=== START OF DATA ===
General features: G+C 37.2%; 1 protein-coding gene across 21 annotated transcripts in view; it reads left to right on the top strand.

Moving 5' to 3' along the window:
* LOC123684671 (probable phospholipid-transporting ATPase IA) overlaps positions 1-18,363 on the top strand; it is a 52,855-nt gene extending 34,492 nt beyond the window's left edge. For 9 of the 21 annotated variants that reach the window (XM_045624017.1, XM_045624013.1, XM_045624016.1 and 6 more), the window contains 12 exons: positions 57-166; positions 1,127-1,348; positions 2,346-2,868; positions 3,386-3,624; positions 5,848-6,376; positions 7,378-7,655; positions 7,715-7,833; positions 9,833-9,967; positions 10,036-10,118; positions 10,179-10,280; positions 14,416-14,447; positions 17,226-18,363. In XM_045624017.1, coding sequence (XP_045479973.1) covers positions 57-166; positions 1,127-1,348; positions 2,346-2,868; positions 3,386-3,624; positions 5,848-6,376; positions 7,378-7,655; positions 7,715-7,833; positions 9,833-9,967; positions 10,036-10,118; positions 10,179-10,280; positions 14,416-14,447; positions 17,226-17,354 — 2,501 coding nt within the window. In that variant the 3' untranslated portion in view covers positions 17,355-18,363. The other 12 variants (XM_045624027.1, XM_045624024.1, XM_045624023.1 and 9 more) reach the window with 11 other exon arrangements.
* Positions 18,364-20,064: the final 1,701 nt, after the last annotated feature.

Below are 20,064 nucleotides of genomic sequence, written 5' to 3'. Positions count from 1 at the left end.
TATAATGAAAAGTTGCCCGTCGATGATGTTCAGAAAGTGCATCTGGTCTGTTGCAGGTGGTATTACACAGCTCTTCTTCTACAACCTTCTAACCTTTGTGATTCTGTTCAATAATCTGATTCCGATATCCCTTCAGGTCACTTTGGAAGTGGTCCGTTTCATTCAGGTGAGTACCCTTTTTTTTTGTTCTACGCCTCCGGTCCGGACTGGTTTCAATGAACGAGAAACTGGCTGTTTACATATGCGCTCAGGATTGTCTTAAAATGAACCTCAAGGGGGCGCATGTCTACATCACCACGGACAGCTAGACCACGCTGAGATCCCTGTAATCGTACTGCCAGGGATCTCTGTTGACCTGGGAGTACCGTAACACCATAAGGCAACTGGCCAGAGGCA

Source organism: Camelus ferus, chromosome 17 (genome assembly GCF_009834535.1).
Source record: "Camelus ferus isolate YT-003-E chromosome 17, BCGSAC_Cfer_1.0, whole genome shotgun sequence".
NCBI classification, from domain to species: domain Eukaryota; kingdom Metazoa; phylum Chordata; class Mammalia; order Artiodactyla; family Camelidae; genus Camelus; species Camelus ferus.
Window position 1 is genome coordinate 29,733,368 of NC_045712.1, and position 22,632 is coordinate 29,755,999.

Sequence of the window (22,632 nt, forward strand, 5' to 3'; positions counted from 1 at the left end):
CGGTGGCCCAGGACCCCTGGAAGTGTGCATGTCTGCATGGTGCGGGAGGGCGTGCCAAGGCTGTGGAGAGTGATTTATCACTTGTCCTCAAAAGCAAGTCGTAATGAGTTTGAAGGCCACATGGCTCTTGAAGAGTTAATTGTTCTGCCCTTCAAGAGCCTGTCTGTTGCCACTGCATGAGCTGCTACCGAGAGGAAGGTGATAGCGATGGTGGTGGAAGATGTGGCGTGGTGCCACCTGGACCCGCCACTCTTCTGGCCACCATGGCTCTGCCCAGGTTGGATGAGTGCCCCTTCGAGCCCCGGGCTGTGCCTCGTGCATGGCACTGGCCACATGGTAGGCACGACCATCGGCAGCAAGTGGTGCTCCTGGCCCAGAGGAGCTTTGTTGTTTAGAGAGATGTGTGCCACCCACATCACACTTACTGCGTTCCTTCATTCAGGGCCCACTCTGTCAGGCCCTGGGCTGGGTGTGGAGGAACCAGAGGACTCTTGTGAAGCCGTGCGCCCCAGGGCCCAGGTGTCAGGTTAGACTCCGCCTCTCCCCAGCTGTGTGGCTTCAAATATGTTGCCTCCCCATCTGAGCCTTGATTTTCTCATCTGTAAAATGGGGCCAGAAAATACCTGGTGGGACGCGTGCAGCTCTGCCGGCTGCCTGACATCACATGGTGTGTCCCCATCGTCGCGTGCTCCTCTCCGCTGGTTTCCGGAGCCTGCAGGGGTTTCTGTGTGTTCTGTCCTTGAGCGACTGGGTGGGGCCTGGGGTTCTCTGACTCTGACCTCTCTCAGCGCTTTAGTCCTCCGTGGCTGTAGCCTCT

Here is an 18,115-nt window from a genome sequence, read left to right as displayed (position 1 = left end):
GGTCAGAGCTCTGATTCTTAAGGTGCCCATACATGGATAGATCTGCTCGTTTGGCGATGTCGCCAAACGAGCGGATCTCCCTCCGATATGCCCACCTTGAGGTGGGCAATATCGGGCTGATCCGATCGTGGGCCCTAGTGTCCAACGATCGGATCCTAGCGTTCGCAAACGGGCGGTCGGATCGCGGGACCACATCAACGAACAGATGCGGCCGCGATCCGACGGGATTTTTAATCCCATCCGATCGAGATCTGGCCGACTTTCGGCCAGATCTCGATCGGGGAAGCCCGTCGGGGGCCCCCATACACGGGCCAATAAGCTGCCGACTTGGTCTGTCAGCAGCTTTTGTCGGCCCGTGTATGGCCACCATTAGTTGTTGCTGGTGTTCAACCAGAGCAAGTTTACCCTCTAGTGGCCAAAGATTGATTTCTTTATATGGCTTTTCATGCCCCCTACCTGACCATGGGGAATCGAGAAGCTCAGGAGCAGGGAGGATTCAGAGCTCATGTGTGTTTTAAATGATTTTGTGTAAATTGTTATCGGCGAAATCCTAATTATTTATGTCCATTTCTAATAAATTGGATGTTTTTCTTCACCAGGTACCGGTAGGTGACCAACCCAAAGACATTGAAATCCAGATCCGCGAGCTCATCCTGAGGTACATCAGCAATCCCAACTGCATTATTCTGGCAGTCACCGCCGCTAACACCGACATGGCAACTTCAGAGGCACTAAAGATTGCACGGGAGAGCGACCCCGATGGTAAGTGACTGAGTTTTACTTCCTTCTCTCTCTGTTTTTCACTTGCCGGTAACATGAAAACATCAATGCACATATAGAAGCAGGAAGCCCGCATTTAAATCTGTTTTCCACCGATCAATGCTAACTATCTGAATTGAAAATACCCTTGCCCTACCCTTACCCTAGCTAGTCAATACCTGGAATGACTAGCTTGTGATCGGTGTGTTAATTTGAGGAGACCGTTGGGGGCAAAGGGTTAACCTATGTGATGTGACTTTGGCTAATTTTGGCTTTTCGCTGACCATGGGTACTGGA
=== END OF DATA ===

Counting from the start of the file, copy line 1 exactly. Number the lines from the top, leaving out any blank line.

General features: G+C 37.2%; 1 protein-coding gene across 21 annotated transcripts in view; it reads left to right on the top strand.